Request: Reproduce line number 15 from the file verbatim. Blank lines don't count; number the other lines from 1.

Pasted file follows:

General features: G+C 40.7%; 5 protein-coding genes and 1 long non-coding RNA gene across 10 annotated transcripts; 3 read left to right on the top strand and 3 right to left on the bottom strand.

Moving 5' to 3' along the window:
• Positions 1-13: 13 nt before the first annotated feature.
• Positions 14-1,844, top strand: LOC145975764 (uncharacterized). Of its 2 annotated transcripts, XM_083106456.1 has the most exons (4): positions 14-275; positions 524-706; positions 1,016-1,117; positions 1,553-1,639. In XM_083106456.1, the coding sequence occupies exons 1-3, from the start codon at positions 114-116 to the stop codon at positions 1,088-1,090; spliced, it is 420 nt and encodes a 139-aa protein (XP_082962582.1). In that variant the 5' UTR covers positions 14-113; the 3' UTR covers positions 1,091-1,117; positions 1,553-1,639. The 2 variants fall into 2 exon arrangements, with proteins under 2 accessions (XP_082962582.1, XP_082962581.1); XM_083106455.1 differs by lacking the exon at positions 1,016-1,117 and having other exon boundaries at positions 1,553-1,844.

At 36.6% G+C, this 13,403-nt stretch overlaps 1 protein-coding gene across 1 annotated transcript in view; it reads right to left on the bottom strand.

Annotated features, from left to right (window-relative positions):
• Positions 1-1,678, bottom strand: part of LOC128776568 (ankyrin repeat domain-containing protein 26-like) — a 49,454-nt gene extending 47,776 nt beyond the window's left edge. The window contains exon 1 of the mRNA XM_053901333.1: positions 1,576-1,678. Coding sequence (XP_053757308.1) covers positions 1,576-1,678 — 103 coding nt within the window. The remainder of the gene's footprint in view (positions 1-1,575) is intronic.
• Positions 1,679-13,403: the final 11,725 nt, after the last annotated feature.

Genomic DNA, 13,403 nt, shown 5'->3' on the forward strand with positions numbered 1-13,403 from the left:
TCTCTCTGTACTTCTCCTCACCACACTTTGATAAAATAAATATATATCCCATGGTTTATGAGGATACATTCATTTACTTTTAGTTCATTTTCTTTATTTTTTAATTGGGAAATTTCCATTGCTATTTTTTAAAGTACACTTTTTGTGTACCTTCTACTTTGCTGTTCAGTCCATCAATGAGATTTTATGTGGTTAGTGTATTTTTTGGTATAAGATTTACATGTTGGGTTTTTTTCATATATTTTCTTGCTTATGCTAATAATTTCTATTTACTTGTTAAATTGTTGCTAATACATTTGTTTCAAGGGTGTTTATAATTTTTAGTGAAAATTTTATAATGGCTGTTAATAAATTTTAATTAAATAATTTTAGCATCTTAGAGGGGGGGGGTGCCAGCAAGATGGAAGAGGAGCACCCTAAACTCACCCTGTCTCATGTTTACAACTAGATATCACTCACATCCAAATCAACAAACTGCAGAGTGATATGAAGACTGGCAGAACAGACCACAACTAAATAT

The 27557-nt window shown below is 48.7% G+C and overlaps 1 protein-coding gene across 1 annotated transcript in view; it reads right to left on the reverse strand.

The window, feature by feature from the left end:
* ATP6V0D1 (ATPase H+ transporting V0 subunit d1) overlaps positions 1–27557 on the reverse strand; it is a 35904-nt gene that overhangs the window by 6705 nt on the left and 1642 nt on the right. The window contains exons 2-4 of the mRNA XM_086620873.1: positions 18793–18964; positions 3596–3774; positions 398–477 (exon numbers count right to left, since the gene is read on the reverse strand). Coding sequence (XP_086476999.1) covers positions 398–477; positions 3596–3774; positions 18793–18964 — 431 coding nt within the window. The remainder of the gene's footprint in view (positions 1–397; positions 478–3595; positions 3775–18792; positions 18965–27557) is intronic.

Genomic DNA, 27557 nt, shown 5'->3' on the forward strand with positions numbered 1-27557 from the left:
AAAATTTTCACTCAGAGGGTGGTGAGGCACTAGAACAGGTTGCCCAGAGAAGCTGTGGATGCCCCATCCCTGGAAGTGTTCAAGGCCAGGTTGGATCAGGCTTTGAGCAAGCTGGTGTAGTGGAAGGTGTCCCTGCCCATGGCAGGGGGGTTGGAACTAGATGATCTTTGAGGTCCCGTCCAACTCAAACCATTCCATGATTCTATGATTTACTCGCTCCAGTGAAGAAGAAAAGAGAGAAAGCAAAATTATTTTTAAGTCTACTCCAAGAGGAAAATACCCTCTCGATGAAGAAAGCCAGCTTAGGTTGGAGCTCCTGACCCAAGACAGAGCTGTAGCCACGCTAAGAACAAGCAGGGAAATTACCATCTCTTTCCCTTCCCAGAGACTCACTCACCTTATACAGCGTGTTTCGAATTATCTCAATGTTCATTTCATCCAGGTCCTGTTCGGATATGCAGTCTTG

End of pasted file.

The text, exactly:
AAAATTTTCACTCAGAGGGTGGTGAGGCACTAGAACAGGTTGCCCAGAGAAGCTGTGGATGCCCCATCCCTGGAAGTGTTCAAGGCCAGGTTGGATCAGGCTTTGAGCAAGCTGGTGTAGTGGAAGGTGTCCCTGCCCATGGCAGGGGGGTTGGAACTAGATGATCTTTGAGGTCCCGTCCAACTCAAACCATTCCATGATTCTATGATTTACTCGCTCCAGTGAAGAAGAAAAGAGAGAAAGCAAAATTATTTTTAAGTCTACTCCAAGAGGAAAATACCCTCTCGATGAAGAAAGCCAGCTTAGGTTGGAGCTCCTGACCCAAGACAGAGCTGTAGCCACGCTAAGAACAAGCAGGGAAATTACCATCTCTTTCCCTTCCCAGAGACTCACTCACCTTATACAGCGTGTTTCGAATTATCTCAATGTTCATTTCATCCAGGTCCTGTTCGGATATGCAGTCTTG